Meet Lucy’s Web Designs
We were asked to write an article for Lucy’s Web Designs, a talented web designer that we bring in on digital marketing projects.
Here’s our story
We were introduced to Lucy in 2015 when we were working on updating a primary school’s website and needed the expertise of a web designer. Lucy was able to solve our problems and provided little “how-to” tutorial video clips which were most helpful.
Red Desk Virtual started out in 2008 providing small business support and virtual assistance to freelancers. As our client base changed, we found ourselves naturally moving into digital marketing projects – content creation & scheduling of social media through to SEO, brand awareness & online marketing strategies.
Reliable Web Designer
Due to the nature of digital marketing and small business support, we never know who our next client will be or what requests we might have. As virtual assistants, we have found it important to surround ourselves (we are currently a team of 4 at Red Desk Virtual) with dependable contacts. Lucy has been able to take over the role of web designer on many of our clients’ websites, is responsive and is able to fix our problems quickly.
Together We Are Stronger
Working in a small business can at times be daunting. However, over many years of networking, we have built up a good list of contacts (and clients), and have the trust to refer each other accordingly.
When we take on a new project, we visit the client and put together a digital marketing proposal, due to our confidence in Lucy as a web designer, we are able to include her in our plans.
During lockdown, we were prepared for a few of our clients to go quiet. In reality, we ended up acquiring new clients who wanted to keep their local client base but also promote themselves online through local marketing strategies. We have therefore found ourselves busier than ever – creating newsletters, updating websites, and exploring other local marketing ideas. This is where our passion lies – helping small businesses reach their audience via the medium of social media and other digital outlets. We are delighted to include Lucy in our journey as we move forward.
We often hear about Influencers but have you heard of a Micro–Influencer?
A micro–influencer has a markedly smaller number of followers than an influencer, somewhere between 1,000 to 100,000.
You may at first think that having a smaller number of followers would be a disadvantage but the reality is that micro-influencers have a stronger relationship with their followers, so although they are fewer in number each connection has more weight. A micro-influencer has a smaller audience but has a huge influence on their followers.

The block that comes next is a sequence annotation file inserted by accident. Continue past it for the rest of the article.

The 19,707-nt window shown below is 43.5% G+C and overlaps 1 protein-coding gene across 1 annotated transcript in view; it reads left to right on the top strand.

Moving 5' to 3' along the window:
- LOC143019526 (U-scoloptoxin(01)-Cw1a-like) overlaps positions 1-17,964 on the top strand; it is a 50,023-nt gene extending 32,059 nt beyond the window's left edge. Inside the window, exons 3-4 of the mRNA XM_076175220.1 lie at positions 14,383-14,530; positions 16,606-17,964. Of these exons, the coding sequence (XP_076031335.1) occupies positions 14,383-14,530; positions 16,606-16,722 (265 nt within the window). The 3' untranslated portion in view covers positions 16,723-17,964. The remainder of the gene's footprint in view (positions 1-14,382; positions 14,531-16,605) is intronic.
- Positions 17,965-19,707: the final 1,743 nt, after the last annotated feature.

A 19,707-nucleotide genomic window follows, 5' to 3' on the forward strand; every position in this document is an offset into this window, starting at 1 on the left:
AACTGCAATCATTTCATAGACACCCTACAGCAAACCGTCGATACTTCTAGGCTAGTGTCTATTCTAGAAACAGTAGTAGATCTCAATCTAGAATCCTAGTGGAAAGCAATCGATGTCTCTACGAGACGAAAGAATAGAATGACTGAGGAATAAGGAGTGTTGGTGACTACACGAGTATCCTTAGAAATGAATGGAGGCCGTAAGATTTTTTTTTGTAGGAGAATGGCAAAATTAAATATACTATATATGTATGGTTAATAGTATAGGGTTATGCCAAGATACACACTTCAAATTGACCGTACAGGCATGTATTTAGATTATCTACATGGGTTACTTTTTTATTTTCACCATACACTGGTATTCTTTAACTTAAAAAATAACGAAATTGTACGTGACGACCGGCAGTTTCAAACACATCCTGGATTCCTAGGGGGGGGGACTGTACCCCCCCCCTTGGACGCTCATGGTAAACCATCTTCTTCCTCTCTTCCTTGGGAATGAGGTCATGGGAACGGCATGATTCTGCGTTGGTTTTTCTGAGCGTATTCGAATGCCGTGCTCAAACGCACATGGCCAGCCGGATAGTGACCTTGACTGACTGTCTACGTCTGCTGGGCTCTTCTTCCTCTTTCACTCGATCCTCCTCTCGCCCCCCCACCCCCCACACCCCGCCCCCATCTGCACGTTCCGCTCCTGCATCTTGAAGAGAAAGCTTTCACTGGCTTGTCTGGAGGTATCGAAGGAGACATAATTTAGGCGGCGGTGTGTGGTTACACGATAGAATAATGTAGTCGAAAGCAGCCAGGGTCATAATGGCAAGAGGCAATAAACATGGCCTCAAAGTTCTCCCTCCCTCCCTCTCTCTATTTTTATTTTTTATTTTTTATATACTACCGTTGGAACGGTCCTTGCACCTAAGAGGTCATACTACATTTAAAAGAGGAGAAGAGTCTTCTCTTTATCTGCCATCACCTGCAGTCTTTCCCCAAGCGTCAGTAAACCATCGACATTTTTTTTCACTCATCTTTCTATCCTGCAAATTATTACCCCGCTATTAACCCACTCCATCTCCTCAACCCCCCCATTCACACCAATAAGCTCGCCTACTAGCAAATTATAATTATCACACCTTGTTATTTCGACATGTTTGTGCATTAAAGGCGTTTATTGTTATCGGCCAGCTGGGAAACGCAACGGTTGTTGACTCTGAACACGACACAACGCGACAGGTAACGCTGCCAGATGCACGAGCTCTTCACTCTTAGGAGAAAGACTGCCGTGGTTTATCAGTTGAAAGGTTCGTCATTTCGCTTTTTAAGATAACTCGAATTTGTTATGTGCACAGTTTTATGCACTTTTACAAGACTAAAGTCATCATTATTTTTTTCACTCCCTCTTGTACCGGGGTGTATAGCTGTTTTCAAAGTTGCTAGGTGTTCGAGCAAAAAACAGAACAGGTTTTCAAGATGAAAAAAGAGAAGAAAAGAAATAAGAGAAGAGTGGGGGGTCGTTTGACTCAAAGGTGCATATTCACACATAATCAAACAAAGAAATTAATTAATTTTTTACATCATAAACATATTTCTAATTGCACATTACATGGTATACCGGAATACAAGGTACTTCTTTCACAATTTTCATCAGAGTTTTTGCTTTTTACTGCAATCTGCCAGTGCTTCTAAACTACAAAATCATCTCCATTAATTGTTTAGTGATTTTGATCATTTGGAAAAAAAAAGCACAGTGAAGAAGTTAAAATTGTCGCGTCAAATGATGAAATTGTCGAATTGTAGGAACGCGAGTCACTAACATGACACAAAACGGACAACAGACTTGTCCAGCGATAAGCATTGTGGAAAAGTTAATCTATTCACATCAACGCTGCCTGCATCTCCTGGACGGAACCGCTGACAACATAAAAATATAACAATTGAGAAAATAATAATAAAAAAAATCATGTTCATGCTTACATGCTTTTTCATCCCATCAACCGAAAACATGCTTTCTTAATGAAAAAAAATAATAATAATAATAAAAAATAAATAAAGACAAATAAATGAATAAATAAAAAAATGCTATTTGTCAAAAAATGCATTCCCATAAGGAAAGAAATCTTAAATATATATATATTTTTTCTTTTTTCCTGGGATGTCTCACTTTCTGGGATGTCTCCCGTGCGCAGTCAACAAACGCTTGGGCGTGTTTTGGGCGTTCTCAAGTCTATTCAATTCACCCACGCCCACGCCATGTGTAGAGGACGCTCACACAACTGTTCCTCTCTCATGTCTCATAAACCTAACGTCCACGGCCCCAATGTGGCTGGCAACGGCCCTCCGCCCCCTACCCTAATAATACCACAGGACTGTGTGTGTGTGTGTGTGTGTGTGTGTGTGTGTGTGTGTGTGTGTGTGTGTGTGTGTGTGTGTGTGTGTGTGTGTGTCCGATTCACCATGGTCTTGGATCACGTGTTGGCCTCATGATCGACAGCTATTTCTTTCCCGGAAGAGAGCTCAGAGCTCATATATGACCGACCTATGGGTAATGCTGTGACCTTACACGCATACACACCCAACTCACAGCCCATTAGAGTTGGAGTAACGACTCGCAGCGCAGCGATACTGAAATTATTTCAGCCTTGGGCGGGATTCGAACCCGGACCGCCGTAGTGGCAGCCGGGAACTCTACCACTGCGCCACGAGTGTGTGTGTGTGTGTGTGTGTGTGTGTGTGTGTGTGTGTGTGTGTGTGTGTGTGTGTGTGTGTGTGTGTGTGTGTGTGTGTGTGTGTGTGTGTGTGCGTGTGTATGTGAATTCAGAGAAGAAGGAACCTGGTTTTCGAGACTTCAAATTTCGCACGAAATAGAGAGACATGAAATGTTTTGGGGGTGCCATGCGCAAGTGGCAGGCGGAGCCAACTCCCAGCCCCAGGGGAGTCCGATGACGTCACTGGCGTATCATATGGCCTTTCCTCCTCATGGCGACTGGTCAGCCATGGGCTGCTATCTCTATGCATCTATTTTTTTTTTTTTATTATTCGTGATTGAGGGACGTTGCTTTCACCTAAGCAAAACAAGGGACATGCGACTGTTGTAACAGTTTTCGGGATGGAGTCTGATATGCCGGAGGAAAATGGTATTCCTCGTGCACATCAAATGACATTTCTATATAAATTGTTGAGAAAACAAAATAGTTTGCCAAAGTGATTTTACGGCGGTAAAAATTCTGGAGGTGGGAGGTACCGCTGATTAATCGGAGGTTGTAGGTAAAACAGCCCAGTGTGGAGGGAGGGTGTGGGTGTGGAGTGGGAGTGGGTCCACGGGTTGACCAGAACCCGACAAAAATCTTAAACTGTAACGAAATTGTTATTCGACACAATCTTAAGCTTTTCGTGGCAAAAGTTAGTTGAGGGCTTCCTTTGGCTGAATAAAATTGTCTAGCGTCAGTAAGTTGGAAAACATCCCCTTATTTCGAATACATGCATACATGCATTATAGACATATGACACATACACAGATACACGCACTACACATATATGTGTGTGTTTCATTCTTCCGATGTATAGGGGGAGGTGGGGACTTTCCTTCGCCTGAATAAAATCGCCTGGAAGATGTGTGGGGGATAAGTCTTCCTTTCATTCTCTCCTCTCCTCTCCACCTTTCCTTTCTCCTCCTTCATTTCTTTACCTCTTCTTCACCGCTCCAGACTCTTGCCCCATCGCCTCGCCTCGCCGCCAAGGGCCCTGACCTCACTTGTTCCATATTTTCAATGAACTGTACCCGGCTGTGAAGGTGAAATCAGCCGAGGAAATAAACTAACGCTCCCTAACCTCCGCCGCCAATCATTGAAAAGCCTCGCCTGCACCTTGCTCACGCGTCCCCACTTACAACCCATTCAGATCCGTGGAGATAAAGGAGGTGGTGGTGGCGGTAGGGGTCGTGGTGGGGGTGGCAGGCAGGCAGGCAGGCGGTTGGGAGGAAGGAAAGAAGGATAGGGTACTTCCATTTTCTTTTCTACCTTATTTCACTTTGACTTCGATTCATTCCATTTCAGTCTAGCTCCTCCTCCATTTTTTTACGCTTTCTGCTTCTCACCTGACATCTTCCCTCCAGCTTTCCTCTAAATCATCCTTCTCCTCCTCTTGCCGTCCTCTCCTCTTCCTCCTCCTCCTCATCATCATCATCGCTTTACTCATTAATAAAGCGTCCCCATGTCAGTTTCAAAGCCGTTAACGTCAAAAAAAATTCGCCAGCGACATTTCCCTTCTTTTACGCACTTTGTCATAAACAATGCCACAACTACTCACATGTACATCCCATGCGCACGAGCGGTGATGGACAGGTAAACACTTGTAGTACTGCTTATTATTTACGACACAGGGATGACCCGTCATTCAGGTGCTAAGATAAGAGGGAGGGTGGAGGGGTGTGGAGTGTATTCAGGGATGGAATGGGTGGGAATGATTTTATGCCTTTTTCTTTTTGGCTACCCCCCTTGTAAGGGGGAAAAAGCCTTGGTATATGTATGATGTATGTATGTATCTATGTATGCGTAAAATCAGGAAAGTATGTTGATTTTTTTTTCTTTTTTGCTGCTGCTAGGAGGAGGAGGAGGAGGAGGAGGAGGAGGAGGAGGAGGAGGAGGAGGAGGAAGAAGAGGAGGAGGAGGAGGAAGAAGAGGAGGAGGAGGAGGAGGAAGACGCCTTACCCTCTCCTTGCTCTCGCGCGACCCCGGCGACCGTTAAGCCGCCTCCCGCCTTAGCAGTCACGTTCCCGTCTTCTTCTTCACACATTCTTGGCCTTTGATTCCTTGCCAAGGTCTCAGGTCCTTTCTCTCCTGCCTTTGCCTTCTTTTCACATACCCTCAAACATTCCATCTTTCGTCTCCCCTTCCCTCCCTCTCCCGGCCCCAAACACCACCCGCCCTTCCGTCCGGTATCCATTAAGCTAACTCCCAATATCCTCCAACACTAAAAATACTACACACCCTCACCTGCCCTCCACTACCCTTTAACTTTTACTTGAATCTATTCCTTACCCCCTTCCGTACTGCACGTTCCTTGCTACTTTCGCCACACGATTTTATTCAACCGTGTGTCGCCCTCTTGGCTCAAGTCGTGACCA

This idea of a better quality of connection to followers is also strengthened by the fact that micro-influencers are ordinary consumers who are specialists on their topic, they focus on a specific niche and are able to really engage with their audience, the engagement rate of a micro-influencer is often higher than a macro-influencer.
Followers are more likely to trust the opinions of someone they feel they have a connection with, they respect their honest opinion rather than someone who is being paid big bucks to market a product.
A micro-influencer as well as being a more authentic & useful partnership for a small business should also be a much more affordable option, but how do you find the right person to partner with your brand?
There is actually online software to help you search, but at a starting cost of around £200 for a one-off search, we’ve put together some strategies for manually finding a good candidate:
- Start by looking through your own followers, are there any accounts that have a good number of followers & reflect your brand?
- Search with relevant hashtags & keywords to find accounts that share content related to your business.
- Search for bloggers with authentic content that could be a potential partnership.
- Consider the influencer & their followers by looking at Age, Location, Gender, Occupation, Interests & Hobbies.
- Look at your ideal customers & the pages they like or things they follow.
- Once you have found some potential accounts, follow them to get a real idea of their content & style & make sure they are a good fit for your brand.
Once you do find a potential candidate you need to reach out and try to put together an influencer strategy plan, work out how the relationship will work and how this relationship can be mutually beneficial.
If you need some help searching for a micro-influencer then get in touch.
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